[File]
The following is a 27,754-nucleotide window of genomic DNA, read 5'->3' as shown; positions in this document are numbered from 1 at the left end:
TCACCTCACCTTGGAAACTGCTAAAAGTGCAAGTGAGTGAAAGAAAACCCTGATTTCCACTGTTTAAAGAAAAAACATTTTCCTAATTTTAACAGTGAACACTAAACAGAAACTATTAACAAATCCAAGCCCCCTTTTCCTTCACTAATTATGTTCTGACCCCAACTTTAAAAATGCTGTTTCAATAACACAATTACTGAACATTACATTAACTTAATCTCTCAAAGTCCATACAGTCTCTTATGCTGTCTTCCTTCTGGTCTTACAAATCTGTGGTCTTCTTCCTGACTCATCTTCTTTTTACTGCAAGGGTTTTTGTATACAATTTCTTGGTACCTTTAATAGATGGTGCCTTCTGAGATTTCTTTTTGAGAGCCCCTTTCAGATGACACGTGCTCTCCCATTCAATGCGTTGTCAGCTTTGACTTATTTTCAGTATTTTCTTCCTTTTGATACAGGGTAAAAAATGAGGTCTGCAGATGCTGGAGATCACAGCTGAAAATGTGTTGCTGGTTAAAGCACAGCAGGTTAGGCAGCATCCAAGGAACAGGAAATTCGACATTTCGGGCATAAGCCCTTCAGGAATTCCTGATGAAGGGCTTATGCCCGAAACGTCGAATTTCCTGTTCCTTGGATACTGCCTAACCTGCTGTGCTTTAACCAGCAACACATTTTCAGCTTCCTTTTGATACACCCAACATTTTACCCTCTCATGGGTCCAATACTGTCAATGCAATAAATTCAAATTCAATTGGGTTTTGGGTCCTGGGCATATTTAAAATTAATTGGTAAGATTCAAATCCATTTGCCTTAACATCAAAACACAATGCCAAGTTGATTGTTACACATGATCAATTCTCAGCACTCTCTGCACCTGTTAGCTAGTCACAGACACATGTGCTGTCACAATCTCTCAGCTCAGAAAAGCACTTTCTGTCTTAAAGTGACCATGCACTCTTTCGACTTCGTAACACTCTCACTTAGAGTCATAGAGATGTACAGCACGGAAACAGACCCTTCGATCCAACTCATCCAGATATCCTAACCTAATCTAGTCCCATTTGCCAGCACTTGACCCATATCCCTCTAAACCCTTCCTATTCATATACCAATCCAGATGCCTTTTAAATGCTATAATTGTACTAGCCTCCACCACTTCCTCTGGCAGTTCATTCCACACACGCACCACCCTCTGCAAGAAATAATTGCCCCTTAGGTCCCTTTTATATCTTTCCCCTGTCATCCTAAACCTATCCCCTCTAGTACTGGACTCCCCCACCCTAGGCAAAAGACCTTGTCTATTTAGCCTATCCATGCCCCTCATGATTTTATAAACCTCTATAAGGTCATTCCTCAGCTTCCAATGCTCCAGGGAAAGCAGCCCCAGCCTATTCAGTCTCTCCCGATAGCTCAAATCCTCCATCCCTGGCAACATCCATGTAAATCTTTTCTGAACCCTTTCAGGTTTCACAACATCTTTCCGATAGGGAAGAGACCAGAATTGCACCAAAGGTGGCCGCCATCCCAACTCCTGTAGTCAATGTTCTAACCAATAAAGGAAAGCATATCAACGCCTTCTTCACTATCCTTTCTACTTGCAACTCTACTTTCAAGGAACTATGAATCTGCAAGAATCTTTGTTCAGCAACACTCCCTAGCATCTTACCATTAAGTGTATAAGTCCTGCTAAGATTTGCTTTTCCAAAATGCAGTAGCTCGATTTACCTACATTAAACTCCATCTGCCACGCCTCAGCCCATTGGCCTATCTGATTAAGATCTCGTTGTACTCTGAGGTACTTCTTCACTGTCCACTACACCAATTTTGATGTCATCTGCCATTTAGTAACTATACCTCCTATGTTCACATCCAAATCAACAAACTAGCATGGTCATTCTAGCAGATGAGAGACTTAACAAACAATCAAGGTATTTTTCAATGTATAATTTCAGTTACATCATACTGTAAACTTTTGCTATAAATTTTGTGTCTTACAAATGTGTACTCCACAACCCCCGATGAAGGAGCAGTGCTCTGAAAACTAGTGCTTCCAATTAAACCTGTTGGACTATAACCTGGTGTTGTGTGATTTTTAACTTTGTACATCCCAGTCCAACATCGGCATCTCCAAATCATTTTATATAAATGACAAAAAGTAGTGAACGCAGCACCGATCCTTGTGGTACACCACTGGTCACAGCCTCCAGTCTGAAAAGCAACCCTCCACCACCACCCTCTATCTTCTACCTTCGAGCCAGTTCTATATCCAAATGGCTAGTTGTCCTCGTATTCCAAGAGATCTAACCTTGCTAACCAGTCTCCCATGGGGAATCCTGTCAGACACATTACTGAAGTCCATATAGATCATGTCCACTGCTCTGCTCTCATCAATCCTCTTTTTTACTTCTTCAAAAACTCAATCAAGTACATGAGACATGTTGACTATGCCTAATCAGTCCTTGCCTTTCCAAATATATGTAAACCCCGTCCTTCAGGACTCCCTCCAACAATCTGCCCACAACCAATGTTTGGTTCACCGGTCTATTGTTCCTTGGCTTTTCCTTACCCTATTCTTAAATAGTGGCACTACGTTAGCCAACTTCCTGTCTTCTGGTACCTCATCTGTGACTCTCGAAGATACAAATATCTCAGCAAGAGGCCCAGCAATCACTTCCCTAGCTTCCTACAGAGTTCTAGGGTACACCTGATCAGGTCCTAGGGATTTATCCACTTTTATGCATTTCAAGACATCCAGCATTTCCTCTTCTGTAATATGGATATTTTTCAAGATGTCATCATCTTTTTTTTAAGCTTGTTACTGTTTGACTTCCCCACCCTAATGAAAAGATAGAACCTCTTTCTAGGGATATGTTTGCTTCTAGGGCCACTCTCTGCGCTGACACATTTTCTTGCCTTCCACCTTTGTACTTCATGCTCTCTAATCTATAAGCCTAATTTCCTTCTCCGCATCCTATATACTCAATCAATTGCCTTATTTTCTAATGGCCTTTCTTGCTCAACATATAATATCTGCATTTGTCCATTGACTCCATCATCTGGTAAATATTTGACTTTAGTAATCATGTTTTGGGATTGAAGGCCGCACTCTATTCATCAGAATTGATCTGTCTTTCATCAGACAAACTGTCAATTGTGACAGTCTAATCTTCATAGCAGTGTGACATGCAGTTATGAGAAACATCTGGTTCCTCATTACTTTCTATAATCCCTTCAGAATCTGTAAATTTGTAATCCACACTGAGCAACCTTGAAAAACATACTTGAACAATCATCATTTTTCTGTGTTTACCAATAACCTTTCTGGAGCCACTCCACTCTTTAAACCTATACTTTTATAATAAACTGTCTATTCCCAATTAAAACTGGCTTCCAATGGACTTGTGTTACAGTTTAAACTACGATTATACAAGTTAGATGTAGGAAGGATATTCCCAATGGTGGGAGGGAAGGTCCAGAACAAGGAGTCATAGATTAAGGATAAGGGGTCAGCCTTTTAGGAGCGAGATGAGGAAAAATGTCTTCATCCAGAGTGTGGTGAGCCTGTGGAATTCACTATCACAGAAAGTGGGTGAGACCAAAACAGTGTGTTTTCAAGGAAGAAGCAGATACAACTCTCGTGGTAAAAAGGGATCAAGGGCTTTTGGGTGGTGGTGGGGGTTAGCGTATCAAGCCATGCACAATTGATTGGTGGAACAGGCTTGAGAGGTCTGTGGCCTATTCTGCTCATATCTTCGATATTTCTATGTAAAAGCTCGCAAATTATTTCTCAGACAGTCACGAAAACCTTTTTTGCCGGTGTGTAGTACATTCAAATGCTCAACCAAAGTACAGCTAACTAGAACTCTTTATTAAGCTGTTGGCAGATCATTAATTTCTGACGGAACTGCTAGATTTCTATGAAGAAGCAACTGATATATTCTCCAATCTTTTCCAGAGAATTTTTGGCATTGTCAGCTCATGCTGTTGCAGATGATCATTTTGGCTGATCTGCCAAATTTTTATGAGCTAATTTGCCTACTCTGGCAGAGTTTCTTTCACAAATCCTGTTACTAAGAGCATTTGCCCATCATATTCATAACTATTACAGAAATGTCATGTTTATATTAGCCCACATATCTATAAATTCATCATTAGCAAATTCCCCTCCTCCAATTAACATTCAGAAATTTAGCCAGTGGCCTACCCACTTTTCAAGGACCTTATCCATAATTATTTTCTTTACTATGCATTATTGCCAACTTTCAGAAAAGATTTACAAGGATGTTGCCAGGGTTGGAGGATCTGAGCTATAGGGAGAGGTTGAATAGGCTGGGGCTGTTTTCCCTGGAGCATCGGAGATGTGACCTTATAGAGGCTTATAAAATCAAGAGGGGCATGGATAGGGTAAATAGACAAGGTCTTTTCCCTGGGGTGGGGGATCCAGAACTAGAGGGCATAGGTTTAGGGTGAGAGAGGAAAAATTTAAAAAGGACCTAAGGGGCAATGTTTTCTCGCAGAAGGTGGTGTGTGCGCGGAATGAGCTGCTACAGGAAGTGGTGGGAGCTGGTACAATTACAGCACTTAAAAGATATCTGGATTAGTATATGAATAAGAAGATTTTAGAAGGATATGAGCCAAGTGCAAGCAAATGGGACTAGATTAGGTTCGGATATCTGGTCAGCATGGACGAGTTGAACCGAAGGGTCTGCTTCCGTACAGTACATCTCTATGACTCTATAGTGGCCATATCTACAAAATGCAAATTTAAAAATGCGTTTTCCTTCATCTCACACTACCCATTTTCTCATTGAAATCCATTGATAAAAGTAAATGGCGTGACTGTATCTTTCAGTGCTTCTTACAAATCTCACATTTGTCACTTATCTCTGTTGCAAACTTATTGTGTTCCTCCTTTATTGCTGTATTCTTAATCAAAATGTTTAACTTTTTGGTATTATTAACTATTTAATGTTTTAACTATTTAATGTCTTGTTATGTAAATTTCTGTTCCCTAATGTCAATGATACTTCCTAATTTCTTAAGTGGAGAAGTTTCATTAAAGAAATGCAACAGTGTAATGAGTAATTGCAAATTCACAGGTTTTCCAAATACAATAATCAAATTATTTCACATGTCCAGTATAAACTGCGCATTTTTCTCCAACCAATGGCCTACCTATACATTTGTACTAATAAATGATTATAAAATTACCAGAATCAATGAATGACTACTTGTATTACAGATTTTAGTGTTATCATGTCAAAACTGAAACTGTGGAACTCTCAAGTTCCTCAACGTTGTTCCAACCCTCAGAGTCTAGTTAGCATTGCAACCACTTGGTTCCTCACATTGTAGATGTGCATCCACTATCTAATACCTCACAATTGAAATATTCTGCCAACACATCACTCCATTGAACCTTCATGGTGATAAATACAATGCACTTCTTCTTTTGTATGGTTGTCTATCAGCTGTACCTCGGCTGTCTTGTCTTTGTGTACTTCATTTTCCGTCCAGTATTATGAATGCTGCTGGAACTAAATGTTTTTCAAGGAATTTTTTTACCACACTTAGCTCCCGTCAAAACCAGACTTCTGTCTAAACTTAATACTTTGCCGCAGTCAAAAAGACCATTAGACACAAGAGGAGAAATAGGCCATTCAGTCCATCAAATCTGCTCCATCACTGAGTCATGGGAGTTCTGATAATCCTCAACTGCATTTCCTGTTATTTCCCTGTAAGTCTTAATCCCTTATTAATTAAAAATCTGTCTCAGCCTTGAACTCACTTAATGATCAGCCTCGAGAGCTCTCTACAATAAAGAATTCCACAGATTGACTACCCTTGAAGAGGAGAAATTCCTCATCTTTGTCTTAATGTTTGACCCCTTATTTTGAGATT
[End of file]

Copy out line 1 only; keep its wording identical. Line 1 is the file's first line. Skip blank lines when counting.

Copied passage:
The following is a 27,754-nucleotide window of genomic DNA, read 5'->3' as shown; positions in this document are numbered from 1 at the left end: